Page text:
There are a planned 12 turbines, six of which will be REpower 5Ms - one of the largest models of wind turbine in the world. REpower is a German wind turbine company which developed the 5M model in 2005, especially for offshore operation. Seventeen turbines of this type have been successfully installed elsewhere, both onshore and offshore, including two turbines in the Scottish North Sea at a water depth of 44 metres, and six for the first Belgian offshore wind farm, Thornton Bank. More information about REpower can be found on the Wikipedia website.
The fact-file and other information on the Deutsche Energie-Agentur website informs us that these 12 turbines will be constructed 45km off the coast of Germany, at a water depth of 30m. The installation of the 60km of cabling has already begun, to connect the wind farm with its terminus at Emden. Installation of the turbines themselves began in mid June 2009, and is due to be completed by the end of the year. Total capacity when the site is complete will be 60MW. The Alpha Ventus website has further information and details about the project. Students are given both of these website urls to help them to complete task three of the main activity.
There are many arguments for and against wind farms, both on-shore and off-shore. Amongst the main arguments are:
No waste, CO2 emissions or other pollution produced
A renewable resource to meet increasing energy demands
Once a wind turbine is built, its running costs are very low
The land around wind turbines can be used for farming
Wind farms can become tourist attractions
Building off-shore can solve some of the issues with locating on-shore close to where people live and on farmland/in scenic areas
Expensive initially to construct, especially off-shore turbines due to the added complications of the higher-spec required to withstand more severe elements, added costs of building off-shore, and then maintaining them
No wind, no power
Some people think that wind turbines spoil the look of an area - the sites are often in remote and attractive areas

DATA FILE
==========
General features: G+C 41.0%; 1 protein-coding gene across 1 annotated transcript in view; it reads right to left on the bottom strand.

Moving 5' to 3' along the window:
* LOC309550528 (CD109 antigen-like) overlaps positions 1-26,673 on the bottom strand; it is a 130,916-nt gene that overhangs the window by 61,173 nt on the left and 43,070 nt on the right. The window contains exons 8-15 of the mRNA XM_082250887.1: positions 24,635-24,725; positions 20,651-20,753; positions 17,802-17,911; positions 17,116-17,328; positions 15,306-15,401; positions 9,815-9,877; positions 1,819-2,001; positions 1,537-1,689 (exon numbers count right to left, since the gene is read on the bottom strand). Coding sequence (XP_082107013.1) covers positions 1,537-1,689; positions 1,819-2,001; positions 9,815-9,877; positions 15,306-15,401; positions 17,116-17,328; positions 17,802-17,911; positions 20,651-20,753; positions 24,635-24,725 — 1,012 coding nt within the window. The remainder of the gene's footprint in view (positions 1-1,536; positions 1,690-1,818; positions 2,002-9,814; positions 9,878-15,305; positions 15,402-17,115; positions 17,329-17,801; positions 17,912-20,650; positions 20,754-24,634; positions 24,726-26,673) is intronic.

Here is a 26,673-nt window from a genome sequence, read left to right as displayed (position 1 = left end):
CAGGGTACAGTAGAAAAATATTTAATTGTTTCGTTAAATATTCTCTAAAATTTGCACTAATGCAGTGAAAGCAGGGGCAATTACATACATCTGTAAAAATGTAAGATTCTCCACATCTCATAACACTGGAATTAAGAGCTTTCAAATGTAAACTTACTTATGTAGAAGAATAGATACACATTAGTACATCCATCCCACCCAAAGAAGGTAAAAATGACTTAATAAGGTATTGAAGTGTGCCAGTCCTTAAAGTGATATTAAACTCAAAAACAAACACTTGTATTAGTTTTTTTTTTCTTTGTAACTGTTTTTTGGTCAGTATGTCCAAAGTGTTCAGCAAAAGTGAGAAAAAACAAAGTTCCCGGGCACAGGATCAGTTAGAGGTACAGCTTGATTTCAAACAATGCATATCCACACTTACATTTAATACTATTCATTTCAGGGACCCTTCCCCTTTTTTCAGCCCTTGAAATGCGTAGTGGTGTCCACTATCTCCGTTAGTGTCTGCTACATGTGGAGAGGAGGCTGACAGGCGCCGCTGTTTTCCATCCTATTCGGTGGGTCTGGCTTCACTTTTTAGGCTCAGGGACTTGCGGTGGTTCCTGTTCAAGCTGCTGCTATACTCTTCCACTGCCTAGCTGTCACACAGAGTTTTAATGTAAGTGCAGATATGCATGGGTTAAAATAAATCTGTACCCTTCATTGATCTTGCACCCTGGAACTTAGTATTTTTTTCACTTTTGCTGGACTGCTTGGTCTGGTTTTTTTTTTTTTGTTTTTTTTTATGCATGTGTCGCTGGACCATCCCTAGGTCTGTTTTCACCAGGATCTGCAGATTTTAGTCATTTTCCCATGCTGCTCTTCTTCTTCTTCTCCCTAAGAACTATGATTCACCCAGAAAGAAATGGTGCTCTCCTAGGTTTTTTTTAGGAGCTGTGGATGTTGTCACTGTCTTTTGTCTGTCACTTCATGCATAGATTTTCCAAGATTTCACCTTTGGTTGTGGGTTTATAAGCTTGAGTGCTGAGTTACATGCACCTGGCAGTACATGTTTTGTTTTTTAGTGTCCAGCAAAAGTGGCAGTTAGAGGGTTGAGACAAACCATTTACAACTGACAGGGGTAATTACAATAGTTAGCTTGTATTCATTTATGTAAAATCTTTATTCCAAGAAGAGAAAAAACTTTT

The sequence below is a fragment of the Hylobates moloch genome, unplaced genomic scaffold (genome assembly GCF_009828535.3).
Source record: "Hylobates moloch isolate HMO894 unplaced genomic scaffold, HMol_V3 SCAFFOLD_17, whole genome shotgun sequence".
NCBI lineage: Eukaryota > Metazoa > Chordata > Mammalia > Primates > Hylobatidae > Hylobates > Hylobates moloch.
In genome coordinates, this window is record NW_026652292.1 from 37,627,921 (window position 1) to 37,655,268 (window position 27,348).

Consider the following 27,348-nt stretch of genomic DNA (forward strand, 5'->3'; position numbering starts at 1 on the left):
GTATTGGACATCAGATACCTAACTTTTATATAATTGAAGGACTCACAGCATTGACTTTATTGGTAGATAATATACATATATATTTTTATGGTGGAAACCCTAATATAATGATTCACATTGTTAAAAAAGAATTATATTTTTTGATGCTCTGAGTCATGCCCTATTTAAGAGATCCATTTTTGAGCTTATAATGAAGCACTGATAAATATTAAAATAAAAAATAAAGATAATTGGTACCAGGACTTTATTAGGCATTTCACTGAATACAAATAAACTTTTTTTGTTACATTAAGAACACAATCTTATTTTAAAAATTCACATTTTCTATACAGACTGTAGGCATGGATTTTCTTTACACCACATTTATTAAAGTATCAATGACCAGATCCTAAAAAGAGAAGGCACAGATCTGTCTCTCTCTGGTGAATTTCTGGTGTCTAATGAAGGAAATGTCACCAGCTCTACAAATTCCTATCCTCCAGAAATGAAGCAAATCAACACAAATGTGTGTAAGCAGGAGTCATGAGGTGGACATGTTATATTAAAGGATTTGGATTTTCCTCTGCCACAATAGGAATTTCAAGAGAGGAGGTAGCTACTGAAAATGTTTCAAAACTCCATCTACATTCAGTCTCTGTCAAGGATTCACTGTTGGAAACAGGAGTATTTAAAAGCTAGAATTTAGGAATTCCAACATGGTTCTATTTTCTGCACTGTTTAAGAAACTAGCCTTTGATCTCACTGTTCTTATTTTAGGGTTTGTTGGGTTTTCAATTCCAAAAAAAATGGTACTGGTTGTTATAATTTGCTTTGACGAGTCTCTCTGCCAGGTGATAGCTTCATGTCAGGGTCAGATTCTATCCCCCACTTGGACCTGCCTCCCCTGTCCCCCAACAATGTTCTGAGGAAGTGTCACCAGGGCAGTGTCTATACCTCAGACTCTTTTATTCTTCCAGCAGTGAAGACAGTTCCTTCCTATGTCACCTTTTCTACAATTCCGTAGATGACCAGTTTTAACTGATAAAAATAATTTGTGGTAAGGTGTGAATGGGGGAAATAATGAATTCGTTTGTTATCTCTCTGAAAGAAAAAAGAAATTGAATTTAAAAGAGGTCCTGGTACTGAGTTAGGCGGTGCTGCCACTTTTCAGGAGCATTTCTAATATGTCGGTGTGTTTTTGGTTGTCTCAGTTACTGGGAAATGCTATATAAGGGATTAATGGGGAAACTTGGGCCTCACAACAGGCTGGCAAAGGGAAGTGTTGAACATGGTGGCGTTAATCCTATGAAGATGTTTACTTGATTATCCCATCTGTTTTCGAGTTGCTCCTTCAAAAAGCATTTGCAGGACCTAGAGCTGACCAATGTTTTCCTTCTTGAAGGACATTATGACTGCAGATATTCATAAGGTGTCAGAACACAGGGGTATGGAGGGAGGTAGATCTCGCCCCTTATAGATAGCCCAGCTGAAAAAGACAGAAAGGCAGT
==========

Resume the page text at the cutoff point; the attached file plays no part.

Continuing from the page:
Wind farms create a low-level noise
Wind farms can interfere with television reception and radar
The MOD have concerns that off-shore wind farms will interfere with their coastal radar equipment
There are environmental concerns over the interference of wind turbines with bird migrations and marine life/sea-bed disturbances in the case of off-shore farms
The AWEA (American Wind Energy Association) fight back on their website, with more counter-arguments for off-shore wind farms.
Key terms snap
Sustainable energy is top of the EU's sustainability agenda (see the Europa website for more details).
But what is sustainable energy?
Cut out the key terms, definitions and relevant images in the key terms snap document and use them in a group of three to play a game of three-way snap. This will introduce you to some of the key terms related to sustainable energy.
Now you have played the game of snap, can you write a definition of sustainable energy?
Windenergie in Deutschland - Wind energy in Germany
This activity will introduce you to some of the key terms associated with today's lesson - in German.
Download the crack the code worksheet which gives you thirteen words in code. Each letter of the alphabet is represented by a symbol (except for the vowels which are given). Crack the code to uncover the words, then look up the meaning of the German words in a dictionary.
The Alpha-Ventus project
In this activity, you will find out about the Alpha-Ventus wind farm project in Germany.
As you know from the starter activity, wind energy is a form of renewable energy.
You have four separate tasks to complete on the worksheet:
You will need an atlas to label a range of countries and places on an outline map of Europe.
Locating the Alpha-Ventus project
Using coordinates (lines of latitude and longitude), you will plot the exact location of the Alpha-Ventus project on your map. Again, you will need to use an atlas for this task.
True or false?
In this task, you will carry out some internet research to find out whether ten statements about the Alpha-Ventus project are true or false.
Completing your map
Once you have worked out which of the statements are true, use them to annotate your map with further information about the project.
By the end of the activity, you should have produced an annotated map showing the location of the Alpha-Ventus wind farm site and some information about the project.
Your teacher will project a large (blank) version of the map you have just completed onto the IWB at the front of the classroom.
See how much you can remember from the lesson (without looking at your map if you can) by contributing labels and annotations to the map as a class, until it is complete.
To finish off the lesson, discuss the following questions with the rest of the class:
What are the advantages of offshore and onshore wind farms?
What are the disadvantages of offshore and onshore wind farms?
Which types of renewable energy do you think are most suited to the UK climate?
What can we do as individuals to reduce our energy consumption?